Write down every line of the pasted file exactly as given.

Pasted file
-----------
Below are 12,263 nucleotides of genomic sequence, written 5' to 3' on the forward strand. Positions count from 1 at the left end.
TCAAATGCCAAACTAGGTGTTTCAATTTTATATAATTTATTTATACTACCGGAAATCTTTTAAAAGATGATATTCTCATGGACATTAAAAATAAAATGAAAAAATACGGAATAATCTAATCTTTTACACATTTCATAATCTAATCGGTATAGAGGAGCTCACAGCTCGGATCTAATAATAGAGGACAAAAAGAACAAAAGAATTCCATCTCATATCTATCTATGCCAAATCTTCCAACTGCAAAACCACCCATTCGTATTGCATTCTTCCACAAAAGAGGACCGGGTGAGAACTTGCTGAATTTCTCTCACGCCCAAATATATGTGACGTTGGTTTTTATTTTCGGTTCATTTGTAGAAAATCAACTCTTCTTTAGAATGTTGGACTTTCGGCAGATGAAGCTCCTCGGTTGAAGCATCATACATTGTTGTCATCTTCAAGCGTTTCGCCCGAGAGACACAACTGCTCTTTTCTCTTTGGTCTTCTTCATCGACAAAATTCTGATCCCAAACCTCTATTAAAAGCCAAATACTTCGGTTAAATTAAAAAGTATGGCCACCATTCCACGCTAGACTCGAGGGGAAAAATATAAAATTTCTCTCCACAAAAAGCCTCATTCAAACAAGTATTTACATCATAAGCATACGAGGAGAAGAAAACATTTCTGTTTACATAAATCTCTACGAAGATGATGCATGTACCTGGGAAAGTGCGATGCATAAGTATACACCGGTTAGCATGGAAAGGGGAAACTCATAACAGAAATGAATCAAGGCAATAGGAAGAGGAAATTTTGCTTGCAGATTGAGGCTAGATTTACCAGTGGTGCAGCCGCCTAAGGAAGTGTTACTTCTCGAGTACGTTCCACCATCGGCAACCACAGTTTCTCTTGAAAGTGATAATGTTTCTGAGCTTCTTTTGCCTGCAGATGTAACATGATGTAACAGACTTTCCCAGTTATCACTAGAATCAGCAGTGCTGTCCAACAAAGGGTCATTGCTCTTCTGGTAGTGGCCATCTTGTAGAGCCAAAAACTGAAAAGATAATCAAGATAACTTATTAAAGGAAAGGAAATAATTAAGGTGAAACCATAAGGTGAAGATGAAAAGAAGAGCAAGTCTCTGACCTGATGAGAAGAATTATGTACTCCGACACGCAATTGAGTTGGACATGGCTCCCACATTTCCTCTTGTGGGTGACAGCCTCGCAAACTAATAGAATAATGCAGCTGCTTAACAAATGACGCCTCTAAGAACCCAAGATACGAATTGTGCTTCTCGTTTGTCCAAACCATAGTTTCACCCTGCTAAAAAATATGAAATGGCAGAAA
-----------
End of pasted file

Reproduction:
Below are 12,263 nucleotides of genomic sequence, written 5' to 3' on the forward strand. Positions count from 1 at the left end.
TCAAATGCCAAACTAGGTGTTTCAATTTTATATAATTTATTTATACTACCGGAAATCTTTTAAAAGATGATATTCTCATGGACATTAAAAATAAAATGAAAAAATACGGAATAATCTAATCTTTTACACATTTCATAATCTAATCGGTATAGAGGAGCTCACAGCTCGGATCTAATAATAGAGGACAAAAAGAACAAAAGAATTCCATCTCATATCTATCTATGCCAAATCTTCCAACTGCAAAACCACCCATTCGTATTGCATTCTTCCACAAAAGAGGACCGGGTGAGAACTTGCTGAATTTCTCTCACGCCCAAATATATGTGACGTTGGTTTTTATTTTCGGTTCATTTGTAGAAAATCAACTCTTCTTTAGAATGTTGGACTTTCGGCAGATGAAGCTCCTCGGTTGAAGCATCATACATTGTTGTCATCTTCAAGCGTTTCGCCCGAGAGACACAACTGCTCTTTTCTCTTTGGTCTTCTTCATCGACAAAATTCTGATCCCAAACCTCTATTAAAAGCCAAATACTTCGGTTAAATTAAAAAGTATGGCCACCATTCCACGCTAGACTCGAGGGGAAAAATATAAAATTTCTCTCCACAAAAAGCCTCATTCAAACAAGTATTTACATCATAAGCATACGAGGAGAAGAAAACATTTCTGTTTACATAAATCTCTACGAAGATGATGCATGTACCTGGGAAAGTGCGATGCATAAGTATACACCGGTTAGCATGGAAAGGGGAAACTCATAACAGAAATGAATCAAGGCAATAGGAAGAGGAAATTTTGCTTGCAGATTGAGGCTAGATTTACCAGTGGTGCAGCCGCCTAAGGAAGTGTTACTTCTCGAGTACGTTCCACCATCGGCAACCACAGTTTCTCTTGAAAGTGATAATGTTTCTGAGCTTCTTTTGCCTGCAGATGTAACATGATGTAACAGACTTTCCCAGTTATCACTAGAATCAGCAGTGCTGTCCAACAAAGGGTCATTGCTCTTCTGGTAGTGGCCATCTTGTAGAGCCAAAAACTGAAAAGATAATCAAGATAACTTATTAAAGGAAAGGAAATAATTAAGGTGAAACCATAAGGTGAAGATGAAAAGAAGAGCAAGTCTCTGACCTGATGAGAAGAATTATGTACTCCGACACGCAATTGAGTTGGACATGGCTCCCACATTTCCTCTTGTGGGTGACAGCCTCGCAAACTAATAGAATAATGCAGCTGCTTAACAAATGACGCCTCTAAGAACCCAAGATACGAATTGTGCTTCTCGTTTGTCCAAACCATAGTTTCACCCTGCTAAAAAATATGAAATGGCAGAAA